Sales will be restricted for some of the cheapest train tickets because of a delay in confirming timetables.
Advance fares normally go on sale 12 weeks before travel, but some will be held back until operators have certainty over which trains will not run because of engineering work.
The issue has been caused by public sector company Network Rail, which is responsible for managing Britain’s rail infrastructure, failing to meet its obligation to publish timetables 12 weeks in advance from May 20.
Transport Secretary Chris Grayling said passengers have “the right to expect accurate information when they book tickets” and he has “made clear” to Network Rail and train operators that they must resolve the situation “as soon as possible”.
An investigation has been launched by regulator the Office of Rail and Road (ORR).
It blamed a series of issues, including “unexpected alterations” to Network Rail projects such as the significantly delayed electrification work between Manchester and Preston.
Seven times more timetable changes than normal are being made in May due to the introduction of new trains and services, but the RDG insisted that “the scale of this change was being managed” before the issues with infrastructure projects emerged.
While most timetables and tickets will still be available 12 weeks before travel, journeys will usually only be confirmed six weeks beforehand, and as little as four weeks in some cases, the RDG said.
Passengers who book tickets on trains which are later cancelled will be able to apply for a full refund.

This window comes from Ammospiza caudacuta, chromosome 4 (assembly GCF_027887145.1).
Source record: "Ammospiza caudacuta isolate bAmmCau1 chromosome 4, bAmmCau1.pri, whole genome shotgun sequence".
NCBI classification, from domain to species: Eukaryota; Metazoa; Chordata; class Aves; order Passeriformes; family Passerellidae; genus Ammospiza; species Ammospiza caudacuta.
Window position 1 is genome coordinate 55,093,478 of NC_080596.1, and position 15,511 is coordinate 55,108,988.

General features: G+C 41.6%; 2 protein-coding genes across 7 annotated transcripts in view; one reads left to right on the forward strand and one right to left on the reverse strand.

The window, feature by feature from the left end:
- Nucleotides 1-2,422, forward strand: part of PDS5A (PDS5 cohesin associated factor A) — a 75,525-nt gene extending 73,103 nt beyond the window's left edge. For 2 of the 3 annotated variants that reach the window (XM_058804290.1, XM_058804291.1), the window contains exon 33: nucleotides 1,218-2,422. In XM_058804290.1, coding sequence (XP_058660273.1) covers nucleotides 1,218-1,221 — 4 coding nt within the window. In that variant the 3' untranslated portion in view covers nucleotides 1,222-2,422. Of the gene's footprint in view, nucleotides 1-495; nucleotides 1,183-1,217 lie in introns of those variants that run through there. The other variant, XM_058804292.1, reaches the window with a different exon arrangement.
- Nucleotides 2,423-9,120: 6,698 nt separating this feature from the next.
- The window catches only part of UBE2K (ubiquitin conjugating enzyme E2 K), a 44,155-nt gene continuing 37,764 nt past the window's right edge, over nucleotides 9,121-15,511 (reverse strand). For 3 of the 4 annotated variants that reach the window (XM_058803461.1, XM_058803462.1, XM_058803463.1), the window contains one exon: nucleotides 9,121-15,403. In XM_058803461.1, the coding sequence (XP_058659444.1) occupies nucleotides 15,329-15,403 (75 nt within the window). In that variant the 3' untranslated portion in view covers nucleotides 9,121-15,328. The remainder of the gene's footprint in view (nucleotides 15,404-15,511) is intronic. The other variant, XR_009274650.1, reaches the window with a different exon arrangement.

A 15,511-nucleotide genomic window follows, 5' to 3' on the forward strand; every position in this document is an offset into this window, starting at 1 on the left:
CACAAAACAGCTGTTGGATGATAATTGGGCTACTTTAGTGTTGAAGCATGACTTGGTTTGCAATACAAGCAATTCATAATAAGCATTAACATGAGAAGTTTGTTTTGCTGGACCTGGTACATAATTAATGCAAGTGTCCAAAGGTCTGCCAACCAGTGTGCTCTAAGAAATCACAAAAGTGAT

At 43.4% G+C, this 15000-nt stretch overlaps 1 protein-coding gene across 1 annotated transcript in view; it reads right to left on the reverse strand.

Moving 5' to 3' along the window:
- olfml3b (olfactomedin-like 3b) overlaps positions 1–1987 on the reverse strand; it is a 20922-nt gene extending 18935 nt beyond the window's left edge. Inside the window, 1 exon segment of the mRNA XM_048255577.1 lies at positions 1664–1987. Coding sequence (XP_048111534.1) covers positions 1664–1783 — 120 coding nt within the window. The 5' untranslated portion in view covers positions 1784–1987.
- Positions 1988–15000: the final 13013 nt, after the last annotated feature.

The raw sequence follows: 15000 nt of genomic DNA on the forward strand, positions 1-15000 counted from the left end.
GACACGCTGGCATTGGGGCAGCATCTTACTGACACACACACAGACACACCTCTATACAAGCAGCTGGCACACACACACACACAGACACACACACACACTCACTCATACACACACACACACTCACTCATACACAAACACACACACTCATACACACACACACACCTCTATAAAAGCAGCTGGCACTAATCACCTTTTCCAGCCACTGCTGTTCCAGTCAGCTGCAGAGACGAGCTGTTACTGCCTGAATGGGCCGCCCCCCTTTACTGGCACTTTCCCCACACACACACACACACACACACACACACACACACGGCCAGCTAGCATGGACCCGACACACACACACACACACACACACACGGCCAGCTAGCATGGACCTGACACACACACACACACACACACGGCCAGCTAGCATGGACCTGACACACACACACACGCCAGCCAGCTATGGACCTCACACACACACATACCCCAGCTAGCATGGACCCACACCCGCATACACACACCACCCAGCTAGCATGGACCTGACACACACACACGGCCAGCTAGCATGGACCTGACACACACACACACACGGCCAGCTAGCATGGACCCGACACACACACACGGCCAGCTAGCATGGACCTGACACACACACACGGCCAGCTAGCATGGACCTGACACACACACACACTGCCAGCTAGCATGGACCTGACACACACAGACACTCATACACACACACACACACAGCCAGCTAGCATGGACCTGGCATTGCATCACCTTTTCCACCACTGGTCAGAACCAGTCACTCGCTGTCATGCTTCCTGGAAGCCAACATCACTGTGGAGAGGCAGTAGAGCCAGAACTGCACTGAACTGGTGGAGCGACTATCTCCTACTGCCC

Those who buy a full price ticket but find cheaper fares nearer the time of travel are advised to buy the lower priced ticket and claim a refund on their initial purchase.
Network Rail said the decision to delay timetables “hasn’t been taken lightly”, adding: “We recognise this will be inconvenient for some passengers and can only apologise that we’ve had to take this step.”
It discovered more than 2,600 omissions or errors in online journey planners.
Chief executive Anthony Smith said: “Passengers have been badly let down and will be deeply frustrated that they can’t make plans with certainty.
“They are also at risk of paying more, so we will monitor the effectiveness of the industry’s no-quibble commitment.”
ORR chief executive Joanna Whittington said: “We will want to ensure that any lessons learned from this are properly addressed for the future.”
RDG managing director of customer experience Jacqueline Starr said: “While for the vast majority of our customers this change will have little or no effect, the reduced time to plan and book certain journeys may inconvenience some people and for that we apologise.”